Disability innovation is more than a product, service, or policy, it is a way of thinking to address disability challenges by co-designing solutions and sharing knowledge.GDI Hub is a multi-sector, multi-partner, inter-disciplinary UCL research centre, bringing together diverse and cross-disciplinary expertise to leverage international partnerships for global reach, led by Academic Director Professor Cathy Holloway.
This current work looks to develop these capabilities in soft material technology, with: the development of a printable nanocomposite stretch sensor system; a low-cost digital method for casting bespoke prosthetic liners; a liner with an embedded stretch sensor for growth / volume tracking; a model liner with an embedded active cooling system.
Our project contributes to this vision by: (i) engaging the disabled community of east London in a conversation about their experiences and perceptions of the QEOP and then (ii) co-creating a multisensory representations of the experience of blind people as a reminder of diversity and inclusion at the park.
PhD student Kate Burton is conducting research on using 3D imaging and printing from microscopic images to provide tactile representations for visually impaired people. The aim is to take the world seen through a microscope and make it accessible to those with visual impairments using tactile 3D printed models.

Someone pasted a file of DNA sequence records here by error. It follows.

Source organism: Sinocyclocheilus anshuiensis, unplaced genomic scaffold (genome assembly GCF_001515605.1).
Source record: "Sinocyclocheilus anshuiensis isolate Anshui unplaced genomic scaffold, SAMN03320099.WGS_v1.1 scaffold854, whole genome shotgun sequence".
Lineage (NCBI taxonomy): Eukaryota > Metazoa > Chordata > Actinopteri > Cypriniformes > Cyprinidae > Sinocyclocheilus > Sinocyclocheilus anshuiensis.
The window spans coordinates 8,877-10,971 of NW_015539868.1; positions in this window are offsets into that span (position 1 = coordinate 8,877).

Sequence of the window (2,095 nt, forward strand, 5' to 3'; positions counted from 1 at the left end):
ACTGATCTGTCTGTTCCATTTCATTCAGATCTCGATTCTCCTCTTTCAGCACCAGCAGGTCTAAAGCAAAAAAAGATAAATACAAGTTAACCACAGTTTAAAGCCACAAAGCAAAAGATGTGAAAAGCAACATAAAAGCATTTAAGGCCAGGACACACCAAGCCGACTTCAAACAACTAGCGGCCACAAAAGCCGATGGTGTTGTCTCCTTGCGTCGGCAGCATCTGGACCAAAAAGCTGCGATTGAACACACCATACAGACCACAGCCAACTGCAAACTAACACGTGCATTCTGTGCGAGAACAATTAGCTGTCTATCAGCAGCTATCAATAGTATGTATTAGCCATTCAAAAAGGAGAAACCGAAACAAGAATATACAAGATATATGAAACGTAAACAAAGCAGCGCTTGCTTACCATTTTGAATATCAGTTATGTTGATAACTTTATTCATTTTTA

Designing a new way to produce erasable tactile drawings and graphics to present visualisations to blind and partially sighted students and professionals. The project uses smart materials and research on ways to make them operational. The final output will be particularly useful to understand STEM subjects and to express and communicate ideas and creativity.
The aim of this project to build new low-cost approaches to more reliable mental wellbeing measurements using mobile sensing technology, supporting unconstrained and potentially a variety of everyday situations.
We are very keen to have a mixture of academic and non-academic papers at this workshop therefore, we would like to invite additional contributions in the format of a social paper OR a standard 4-page CHI extended abstract. Social papers are maximum one page in length and act as a CV for networking. These can be submitted by anyone interested in the area of accessibility and gaming. We have extended the deadline to the 1st of October.
Ongoing research where we have developed a new technique for wheelchair localisation and surface determination using a fusion of GPS/IMU information and machine learning. Data captured helps wheelchair users travel in a more effective ways and share data to demonstrate accessibility issues and encourage improvements.
A research project to understand how and when manual wheelchair users need and use power assistance and to determine if fuel cell technology is suitable for the power requirements of assistive technology, specifically wheelchairs.
Fit-for-purpose, affordable body-powered prostheses is designing upper limb prostheses that are both low cost and fit for their purpose and circumstance. The project is funded through the Engineering and Physical Sciences Research Council (EPSRC) and National Institute for Health Research (NIHR) Global Challenges Research Fund.